Book Section
The relationship between politics and metaphysics in Spinoza’s philosophy has been highlighted by Antonio Negri in The Savage Anomaly. But the determinism of God’s power, implying the identity between freedom and necessity, has not been analysed in its political effects. This chapter will show by whom the imaginary reality of free will can be politically employed; that due to the identity between reality and perfection, a ‘real’ tyranny can be considered a ‘perfect’ regime; how a free multitude, living in a democratic regime, differentiates itself from an enslaved one, and how its freedom can be necessary.
Title
Non Defuit Materia
Subtitle
Freedom and Necessity in Spinoza’s Democratic Theory
Author(s)
Stefano Visentin
Identifier
DOI Target
HTML Page
Description
The relationship between politics and metaphysics in Spinoza’s philosophy has been highlighted by Antonio Negri in The Savage Anomaly. But the determinism of God’s power, implying the identity between freedom and necessity, has not been analysed in its political effects. This chapter will show by whom the imaginary reality of free will can be politically employed; that due to the identity between reality and perfection, a ‘real’ tyranny can be considered a ‘perfect’ regime; how a free multitude, living in a democratic regime, differentiates itself from an enslaved one, and how its freedom can be necessary.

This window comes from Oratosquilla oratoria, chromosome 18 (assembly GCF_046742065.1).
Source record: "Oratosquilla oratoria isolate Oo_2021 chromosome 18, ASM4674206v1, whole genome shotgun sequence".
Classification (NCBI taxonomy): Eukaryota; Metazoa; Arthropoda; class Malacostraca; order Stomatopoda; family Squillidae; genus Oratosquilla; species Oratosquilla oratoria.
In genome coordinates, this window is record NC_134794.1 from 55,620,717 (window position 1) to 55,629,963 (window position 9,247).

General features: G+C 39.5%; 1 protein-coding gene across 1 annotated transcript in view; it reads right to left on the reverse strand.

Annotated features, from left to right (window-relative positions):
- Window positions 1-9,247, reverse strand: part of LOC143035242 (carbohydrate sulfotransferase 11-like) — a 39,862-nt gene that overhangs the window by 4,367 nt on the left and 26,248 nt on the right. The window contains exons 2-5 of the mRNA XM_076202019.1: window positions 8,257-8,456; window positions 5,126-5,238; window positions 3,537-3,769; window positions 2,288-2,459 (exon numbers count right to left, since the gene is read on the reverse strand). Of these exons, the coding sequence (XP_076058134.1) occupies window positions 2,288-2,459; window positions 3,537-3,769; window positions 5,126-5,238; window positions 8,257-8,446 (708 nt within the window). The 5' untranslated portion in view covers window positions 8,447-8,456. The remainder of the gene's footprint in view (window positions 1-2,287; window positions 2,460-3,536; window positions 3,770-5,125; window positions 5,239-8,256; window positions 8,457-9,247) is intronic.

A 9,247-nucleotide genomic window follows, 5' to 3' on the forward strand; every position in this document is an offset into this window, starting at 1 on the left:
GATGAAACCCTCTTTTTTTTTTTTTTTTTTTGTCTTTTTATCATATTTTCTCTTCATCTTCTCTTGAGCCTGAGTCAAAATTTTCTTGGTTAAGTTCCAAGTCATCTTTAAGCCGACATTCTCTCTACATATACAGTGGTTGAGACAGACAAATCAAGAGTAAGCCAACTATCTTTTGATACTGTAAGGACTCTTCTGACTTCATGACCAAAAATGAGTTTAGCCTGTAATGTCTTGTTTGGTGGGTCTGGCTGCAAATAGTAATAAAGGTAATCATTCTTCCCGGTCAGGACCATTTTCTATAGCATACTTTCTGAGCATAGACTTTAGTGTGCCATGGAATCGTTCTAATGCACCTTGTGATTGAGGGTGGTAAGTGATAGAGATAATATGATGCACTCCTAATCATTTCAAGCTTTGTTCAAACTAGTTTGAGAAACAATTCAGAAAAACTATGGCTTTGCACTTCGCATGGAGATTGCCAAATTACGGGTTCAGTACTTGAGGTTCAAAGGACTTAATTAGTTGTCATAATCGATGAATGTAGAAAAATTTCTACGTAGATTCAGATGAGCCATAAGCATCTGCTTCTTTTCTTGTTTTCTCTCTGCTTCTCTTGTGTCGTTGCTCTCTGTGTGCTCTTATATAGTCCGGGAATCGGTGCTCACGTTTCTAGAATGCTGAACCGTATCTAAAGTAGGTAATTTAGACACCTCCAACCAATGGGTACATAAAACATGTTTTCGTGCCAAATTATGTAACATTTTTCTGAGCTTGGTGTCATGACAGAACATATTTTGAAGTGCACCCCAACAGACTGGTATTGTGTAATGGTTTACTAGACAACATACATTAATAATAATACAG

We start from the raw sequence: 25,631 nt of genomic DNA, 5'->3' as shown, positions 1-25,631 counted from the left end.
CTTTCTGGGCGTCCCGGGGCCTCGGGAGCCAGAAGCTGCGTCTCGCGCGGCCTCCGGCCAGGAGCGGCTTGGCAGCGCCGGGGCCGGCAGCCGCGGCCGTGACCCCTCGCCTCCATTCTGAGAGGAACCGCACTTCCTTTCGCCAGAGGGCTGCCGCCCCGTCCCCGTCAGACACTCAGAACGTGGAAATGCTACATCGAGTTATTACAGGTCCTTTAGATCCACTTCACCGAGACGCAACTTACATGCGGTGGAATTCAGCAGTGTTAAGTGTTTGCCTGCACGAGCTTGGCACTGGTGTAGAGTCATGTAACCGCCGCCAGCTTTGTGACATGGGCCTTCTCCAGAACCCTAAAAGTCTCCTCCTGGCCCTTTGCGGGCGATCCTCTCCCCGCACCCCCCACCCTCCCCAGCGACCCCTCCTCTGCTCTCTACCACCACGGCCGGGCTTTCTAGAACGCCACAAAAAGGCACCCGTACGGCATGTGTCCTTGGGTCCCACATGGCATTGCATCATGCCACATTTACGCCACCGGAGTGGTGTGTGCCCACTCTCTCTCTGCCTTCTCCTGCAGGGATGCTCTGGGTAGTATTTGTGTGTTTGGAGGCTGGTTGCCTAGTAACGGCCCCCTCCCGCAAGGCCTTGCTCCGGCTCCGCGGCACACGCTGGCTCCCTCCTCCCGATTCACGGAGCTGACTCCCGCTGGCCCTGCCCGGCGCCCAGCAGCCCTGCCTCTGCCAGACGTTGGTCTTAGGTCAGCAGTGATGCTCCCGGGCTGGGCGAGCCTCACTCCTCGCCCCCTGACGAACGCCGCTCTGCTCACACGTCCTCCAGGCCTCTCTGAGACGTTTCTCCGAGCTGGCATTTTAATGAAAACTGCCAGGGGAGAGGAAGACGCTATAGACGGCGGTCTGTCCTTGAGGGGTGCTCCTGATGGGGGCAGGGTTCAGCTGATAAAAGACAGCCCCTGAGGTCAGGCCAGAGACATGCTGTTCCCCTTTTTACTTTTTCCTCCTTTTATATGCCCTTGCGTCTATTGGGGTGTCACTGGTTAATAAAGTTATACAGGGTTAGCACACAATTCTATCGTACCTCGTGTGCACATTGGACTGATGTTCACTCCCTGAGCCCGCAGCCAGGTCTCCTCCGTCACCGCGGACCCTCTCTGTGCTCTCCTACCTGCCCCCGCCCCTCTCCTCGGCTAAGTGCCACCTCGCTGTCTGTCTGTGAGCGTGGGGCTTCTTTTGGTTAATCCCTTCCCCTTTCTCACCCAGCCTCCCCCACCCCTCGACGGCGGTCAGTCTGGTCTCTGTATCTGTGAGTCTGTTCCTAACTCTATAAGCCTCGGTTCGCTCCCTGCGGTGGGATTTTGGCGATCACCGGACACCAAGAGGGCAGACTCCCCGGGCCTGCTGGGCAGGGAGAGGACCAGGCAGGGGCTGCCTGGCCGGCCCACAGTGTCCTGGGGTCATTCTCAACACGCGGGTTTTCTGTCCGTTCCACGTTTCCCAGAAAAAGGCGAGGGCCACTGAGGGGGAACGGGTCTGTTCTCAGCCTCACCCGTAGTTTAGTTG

Is Part Of
Place
Berlin
Publisher
ICI Berlin Press
Date
2021
Subject
necessity
freedom
multitude
democracy
politics, practical
Spinoza, Baruch
Rights
© by the author(s)
Except for images or otherwise noted, this publication is licensed under a Creative Commons Attribution-ShareAlike 4.0 International License.
Harvested
yes
Language
en-GB
short title
Non Defuit Materia
page start
39
page end
54
Source
Materialism and Politics, ed. by Bernardo Bianchi, Emilie Filion-Donato, Marlon Miguel, and Ayşe Yuva, Cultural Inquiry, 20 (Berlin: ICI Berlin Press, 2021), pp. 39–54
Bibliographic Citation
Stefano Visentin, ‘Non Defuit Materia: Freedom and Necessity in Spinoza’s Democratic Theory’, in Materialism and Politics, ed. by Bernardo Bianchi, Emilie Filion-Donato, Marlon Miguel, and Ayşe Yuva, Cultural Inquiry, 20 (Berlin: ICI Berlin Press, 2021), pp. 39–54 <https://doi.org/10.37050/ci-20_02>
Format
application/pdf